This past Tuesday I received a notification from Facebook that two of my friends were going to a show at Empire Control Room that night to see Fragile Rock. The ad caught my attention because my mind read Fraggle Rock (you know, that one badass Jim Henson show from the 80s?) when I first saw the band’s name. The event promo picture had a portrait of five melancholy puppets and a description that read “The world’s biggest emo puppet band. Stays Felt January 19th at Empire Control Room. Free parking, cheap drinks and sad, sad puppets.”
The world’s biggest emo puppet band? In Austin? Tonight? Free parking? See you there.
Fragile Rock has a unique performance set up. The 9 members of the group divide the stage in three sections: in the front are five puppeteers/singers (that wear an identical outfit as the puppet they are controlling). Off to stage left and in the middle is a small drum set where the drumming puppet member of the band is placed, and the back portion of the stage is dedicated for the instrumentalist.
The band opened with I am Sad and so am I, which was the only song I have heard by them prior to the show. The rest of their songs are in the same vein. They’re catchy, silly, and have melodies that could fit in well in an episode of Sesame Street. Between the songs the puppeteers would banter between each other in character as the puppet they were controlling. Their conversations were filled with dark comedy and kept the whole crowd laughing throughout the show.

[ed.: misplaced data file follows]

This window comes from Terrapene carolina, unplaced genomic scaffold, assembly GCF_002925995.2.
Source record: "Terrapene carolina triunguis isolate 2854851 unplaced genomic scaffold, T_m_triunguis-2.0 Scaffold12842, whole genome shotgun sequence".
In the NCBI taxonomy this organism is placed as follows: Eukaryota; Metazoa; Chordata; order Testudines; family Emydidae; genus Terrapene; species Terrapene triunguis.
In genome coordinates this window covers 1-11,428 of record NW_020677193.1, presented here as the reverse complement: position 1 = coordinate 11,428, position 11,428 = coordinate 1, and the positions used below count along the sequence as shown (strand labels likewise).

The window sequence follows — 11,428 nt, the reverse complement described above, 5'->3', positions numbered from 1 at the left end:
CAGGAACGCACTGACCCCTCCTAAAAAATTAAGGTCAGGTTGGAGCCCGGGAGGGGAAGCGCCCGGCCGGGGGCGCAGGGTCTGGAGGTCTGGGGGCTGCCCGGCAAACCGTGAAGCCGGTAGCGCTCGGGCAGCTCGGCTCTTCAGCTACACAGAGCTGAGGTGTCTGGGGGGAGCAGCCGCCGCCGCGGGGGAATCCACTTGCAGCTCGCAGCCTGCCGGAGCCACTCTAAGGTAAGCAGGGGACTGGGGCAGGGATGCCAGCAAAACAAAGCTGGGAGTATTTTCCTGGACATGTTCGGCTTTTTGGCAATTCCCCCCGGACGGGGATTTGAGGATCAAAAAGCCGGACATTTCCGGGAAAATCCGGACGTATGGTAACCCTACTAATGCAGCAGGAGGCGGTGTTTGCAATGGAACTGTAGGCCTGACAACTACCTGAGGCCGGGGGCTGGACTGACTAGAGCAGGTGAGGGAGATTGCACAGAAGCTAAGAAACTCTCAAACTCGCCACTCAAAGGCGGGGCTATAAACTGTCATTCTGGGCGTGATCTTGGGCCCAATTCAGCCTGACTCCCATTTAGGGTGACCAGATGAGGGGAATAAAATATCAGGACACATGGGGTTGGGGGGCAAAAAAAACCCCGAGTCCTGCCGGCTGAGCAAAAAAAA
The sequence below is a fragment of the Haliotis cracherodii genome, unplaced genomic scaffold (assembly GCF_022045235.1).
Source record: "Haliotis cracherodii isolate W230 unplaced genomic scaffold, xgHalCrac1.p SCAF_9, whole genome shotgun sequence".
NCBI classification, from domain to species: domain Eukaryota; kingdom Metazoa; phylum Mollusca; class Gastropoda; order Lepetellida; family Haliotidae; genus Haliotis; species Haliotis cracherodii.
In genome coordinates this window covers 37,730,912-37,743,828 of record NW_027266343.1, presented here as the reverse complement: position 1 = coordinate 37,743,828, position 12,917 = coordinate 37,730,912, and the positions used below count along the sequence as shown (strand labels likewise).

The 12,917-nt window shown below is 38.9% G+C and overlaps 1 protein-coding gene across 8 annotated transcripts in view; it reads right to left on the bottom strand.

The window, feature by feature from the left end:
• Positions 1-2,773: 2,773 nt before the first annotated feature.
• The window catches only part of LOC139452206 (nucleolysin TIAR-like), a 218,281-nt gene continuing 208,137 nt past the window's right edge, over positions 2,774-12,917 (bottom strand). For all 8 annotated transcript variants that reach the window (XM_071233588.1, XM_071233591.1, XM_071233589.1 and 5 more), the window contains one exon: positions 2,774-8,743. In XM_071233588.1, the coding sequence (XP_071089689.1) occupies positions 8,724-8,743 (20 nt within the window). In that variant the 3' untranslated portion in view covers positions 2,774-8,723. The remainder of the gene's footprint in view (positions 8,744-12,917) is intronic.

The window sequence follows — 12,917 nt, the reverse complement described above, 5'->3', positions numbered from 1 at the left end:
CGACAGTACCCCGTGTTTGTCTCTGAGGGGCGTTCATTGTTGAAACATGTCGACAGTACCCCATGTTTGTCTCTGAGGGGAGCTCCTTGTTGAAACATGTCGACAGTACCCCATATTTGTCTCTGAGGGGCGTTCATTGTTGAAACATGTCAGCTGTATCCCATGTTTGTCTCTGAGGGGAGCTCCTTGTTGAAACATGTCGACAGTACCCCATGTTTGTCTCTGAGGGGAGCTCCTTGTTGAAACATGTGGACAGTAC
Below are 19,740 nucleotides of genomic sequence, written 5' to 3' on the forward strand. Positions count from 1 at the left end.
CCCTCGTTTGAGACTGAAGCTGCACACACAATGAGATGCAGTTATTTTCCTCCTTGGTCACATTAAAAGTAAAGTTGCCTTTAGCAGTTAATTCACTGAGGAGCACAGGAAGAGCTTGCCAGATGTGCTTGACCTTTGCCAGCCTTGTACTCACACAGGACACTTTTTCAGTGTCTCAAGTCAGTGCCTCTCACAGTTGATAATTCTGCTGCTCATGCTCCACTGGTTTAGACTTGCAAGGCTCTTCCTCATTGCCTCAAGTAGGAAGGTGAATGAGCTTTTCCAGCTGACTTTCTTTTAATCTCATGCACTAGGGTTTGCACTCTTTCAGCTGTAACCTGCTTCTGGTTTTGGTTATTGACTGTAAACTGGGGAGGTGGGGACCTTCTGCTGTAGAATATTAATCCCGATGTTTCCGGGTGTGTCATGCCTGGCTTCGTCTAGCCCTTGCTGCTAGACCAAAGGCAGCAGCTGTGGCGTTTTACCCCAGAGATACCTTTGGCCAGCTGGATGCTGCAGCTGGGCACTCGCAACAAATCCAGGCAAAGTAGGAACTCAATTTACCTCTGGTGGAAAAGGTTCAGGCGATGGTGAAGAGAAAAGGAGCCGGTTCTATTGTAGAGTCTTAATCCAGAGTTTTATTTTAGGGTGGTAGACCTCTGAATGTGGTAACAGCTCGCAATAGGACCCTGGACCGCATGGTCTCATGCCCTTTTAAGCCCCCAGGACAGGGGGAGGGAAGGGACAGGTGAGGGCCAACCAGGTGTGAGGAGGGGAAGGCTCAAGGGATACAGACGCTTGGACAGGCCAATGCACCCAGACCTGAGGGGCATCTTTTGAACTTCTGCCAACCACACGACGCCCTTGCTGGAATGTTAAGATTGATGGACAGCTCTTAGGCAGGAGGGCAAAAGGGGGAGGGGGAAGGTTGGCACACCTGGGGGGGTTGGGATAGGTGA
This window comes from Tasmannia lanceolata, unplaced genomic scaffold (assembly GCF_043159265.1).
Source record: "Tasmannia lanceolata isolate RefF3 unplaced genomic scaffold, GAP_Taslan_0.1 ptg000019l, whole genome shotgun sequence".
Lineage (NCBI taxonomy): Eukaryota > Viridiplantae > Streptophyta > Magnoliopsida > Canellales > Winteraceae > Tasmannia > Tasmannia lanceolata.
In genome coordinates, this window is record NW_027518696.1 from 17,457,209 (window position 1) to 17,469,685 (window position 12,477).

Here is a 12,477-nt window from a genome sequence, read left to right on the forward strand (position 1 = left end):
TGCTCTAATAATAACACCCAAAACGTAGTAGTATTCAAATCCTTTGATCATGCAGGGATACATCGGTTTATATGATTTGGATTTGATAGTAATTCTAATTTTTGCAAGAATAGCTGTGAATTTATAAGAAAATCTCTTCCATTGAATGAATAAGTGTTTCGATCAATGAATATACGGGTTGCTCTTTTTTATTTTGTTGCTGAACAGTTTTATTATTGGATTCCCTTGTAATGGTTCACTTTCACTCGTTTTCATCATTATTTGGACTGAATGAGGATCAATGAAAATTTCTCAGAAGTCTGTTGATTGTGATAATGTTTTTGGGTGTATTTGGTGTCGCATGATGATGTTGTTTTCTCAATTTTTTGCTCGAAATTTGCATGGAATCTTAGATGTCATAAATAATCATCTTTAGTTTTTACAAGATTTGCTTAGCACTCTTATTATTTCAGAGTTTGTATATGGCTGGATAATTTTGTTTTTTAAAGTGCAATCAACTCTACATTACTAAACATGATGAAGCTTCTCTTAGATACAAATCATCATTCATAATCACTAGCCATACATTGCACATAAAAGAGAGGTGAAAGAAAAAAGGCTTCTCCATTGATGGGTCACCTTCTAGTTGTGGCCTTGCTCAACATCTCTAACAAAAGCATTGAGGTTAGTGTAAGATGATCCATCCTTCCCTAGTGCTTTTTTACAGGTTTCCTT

[wzslider autoplay=”true” interval=”5000″]
The most memorable part of the concert came towards the end of the set. Front man Milo S. (controlled by Bently Heilbron) tells the audience not to judge the performance of the next song because they only practiced it for about 30 minutes that day. The drummer gives a four count and the band starts playing Heroes by David Bowie while a huge David Bowie puppet (controlled by 3 puppeteers) emerged off the right side of stage. This stunt caused audience laugh so loud that it could be heard over the loud, extended guitar intro.
I’m not going to lie, there was a part of me that doubted the show was going to be good. I wasn’t sure if the whole emo puppet idea was going to be captivating enough for an entire 45 minute set and that the show would eventually turn into some overdrawn improve comedy sketch with the crowd giving petty laughs for the performers. Instead, I feel like I’ve just seen a sneak peak of an upcoming comedy film, and now I’m recommending friends to see it so we can quote the jokes together.
Share This Article On...
Follow The Revue On...